3 reasons why you shouldn’t want to be the smartest person in the room, especially when you’re a leader
What does being smart mean to you?
Whether it means having the answer to all questions so you can impress others, being the best at the work you do or learning new facts, I guarantee it gives your ego a sense of accomplishment. To a certain extent, it’s validation - it shows you and others that you’re someone impressive. Whether we want to admit it or not, we’re constantly signalling in some form or another. I know…it’s a hard pill to swallow sometimes.
As Robin Hanson puts it in his book “The elephant in the brain”, we all have our hidden motives when it comes to achieving certain things. (If you want to delve into it further checkout this podcast with Sam Harris)
He argues that everything we do has a hidden motive, but of course, that in itself is hard to admit. One of the examples he provides is obtaining a degree, especially nowadays in this digital era. He argues academic credentials are usually the hidden motive rather than being excited about the learning process itself. As such, having a PhD, MBA or another type of degree becomes validation you’re smart.
Let’s put it this way: if you’re always the smartest person in the room, chances are you’re not being challenged enough and potentially missing out on learning opportunities. Moreover, when it comes to building and leading a team, always expecting to be the smartest person in the room can hinder your performance and your team’s for that matter.
Most people feel the need to be right all the time but what they fail to realise is that they’re probably wrong most of the time. As Ray Dalio puts in his book Principles “If you don’t look back on yourself and think - Wow how stupid I was a year ago - then you must not have learned much in the last year”. In truth, we are very biased to our own, opinions, beliefs, our surrounding environment etc. and as such become blindsided by them.
As a leader, one of the most crucial skills is having the ability to admit you might not know the answer to every question (you’re not even expected to!) and also recognise that it’s important not to be the smartest person in the room. What I mean by that is, you’d still want to learn and be an expert in your field but the best leaders surround themselves with people who are smarter than them and have complementary skills to theirs. According to Jim Collins, Good to great, Level 5 leaders “Build enduring greatness through a paradoxical blend of personal humility and professional will”. Ideally in your leadership ladder, your ultimate goal is aiming to reach a Level 5 in the Leadership Hierarchy. There’s a huge correlation between great companies and Level 5 leaders but as Jim Collins argues, to get to that level involves a great deal of factors and it usually takes someone who can put their ego aside and focus on the greater good of an organisation.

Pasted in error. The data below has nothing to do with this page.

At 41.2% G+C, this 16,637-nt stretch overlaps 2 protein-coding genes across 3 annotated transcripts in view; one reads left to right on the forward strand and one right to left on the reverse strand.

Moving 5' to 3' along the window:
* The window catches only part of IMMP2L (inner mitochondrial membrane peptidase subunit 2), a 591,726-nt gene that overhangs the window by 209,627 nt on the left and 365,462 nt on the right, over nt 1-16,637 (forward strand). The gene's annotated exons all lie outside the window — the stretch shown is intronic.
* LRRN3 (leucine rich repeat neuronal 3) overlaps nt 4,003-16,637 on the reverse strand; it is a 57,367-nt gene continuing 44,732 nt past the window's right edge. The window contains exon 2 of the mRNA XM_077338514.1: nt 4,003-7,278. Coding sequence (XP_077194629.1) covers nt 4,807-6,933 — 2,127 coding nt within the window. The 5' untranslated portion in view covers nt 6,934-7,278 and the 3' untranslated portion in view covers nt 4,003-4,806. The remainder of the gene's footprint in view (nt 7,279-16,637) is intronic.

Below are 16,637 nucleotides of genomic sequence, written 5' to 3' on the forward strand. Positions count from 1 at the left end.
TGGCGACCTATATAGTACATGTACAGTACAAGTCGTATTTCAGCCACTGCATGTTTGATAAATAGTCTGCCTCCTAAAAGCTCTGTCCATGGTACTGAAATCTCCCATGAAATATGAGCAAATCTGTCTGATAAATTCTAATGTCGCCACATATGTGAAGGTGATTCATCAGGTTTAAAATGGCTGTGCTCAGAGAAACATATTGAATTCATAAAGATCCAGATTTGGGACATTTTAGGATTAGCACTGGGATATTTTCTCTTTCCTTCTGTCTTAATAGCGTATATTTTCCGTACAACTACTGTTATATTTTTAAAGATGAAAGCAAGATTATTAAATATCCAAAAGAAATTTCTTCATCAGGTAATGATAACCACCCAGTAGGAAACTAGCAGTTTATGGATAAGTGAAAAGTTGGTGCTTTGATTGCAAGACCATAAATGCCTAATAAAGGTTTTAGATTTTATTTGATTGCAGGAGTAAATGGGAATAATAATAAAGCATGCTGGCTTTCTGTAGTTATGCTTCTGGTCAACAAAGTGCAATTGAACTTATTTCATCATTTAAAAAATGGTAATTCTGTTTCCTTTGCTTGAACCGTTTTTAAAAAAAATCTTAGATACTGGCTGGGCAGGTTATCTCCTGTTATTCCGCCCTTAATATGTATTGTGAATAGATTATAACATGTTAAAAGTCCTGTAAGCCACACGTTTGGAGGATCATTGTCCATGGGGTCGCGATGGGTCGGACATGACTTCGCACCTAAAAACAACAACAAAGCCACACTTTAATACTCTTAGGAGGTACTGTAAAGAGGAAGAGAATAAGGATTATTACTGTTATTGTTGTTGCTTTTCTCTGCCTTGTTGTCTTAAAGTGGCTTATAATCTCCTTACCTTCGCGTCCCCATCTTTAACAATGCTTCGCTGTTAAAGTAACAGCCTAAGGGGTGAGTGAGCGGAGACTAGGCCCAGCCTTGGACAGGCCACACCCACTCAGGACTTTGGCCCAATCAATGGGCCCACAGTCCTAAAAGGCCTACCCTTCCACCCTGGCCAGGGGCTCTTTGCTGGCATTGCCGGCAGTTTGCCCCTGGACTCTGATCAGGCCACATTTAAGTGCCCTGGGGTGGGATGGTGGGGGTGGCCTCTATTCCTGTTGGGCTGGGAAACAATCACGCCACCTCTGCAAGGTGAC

Here are 3 reasons why you don’t want to be the smartest leader in the room
You’ll be a more charismatic leader
As much as people love smart people and someone they can rely on for guidance, vision and inspiration no one likes a know it all person. Furthermore, as a leader with great influence you want to encourage your team to have opinions, speak up and not be afraid of sharing their own thoughts. The ultimate goal is to get everyone engaged so people feel like their opinions matter. And who doesn’t want to have an engaged team that is productive whilst at the same time feels valued and appreciated? Us human beings, in general, are appreciation junkies. You probably can relate to this either in professional or personal life we need to feel appreciated and it’s nice to hear that from time to time but even better if our manager or significant other/friend/parent acts in a way that shows us we’re being appreciated.
You’re building an environment that is transparent and encouraging people to speak up.
No one knows everything and no one is great at everything. Having the humility to admit when we’re wrong is not only a sign of strength but it’s a trait of a great leader. By being vulnerable and open, you’re teaching your team that it’s okay not to have all the answers and that is the best way of learning. Not only are you building a safe environment but you’re also creating a space based on trust where people feel like they can be themselves and not being judged for it. This might sound obvious but by being open to learning and training yourself to be in a mindset of constant curiosity you simply learn more. And not only that, but you’ll be an inspiration to your team. Don’t you just get inspired by individuals around you who seem to be able to have an impressive skill-set and yet they seem so unaware of it and just focus on the actions that take them one step closer to their goal day in and day out? This is exactly how your team will perceive you.
You will drive growth and innovation
Perhaps the most important element of surrounding yourself with individuals that are smarter than you and having diversity in your team - and by that I mean ideally having a 50/50 mix of men and women from diverse cultural backgrounds - is the fact that it’s a sure way to innovation. Having a homogeneous team doesn’t really leave too much room for innovation because everyone tends to be quite similar in values and opinions and as a result you might not find an “Ideal point of conflict” as Patrick Leoncini puts it in his book “The five dysfunctions of a team”
Ultimately, your aim as an influential leader is to drive growth and innovation through a display of compelling modesty, relentless pursuit of great results whilst detaching from your ego and surrounding yourself with a diverse team who is both smart and has complimentary skills to yours.
Author: ionela Spinu
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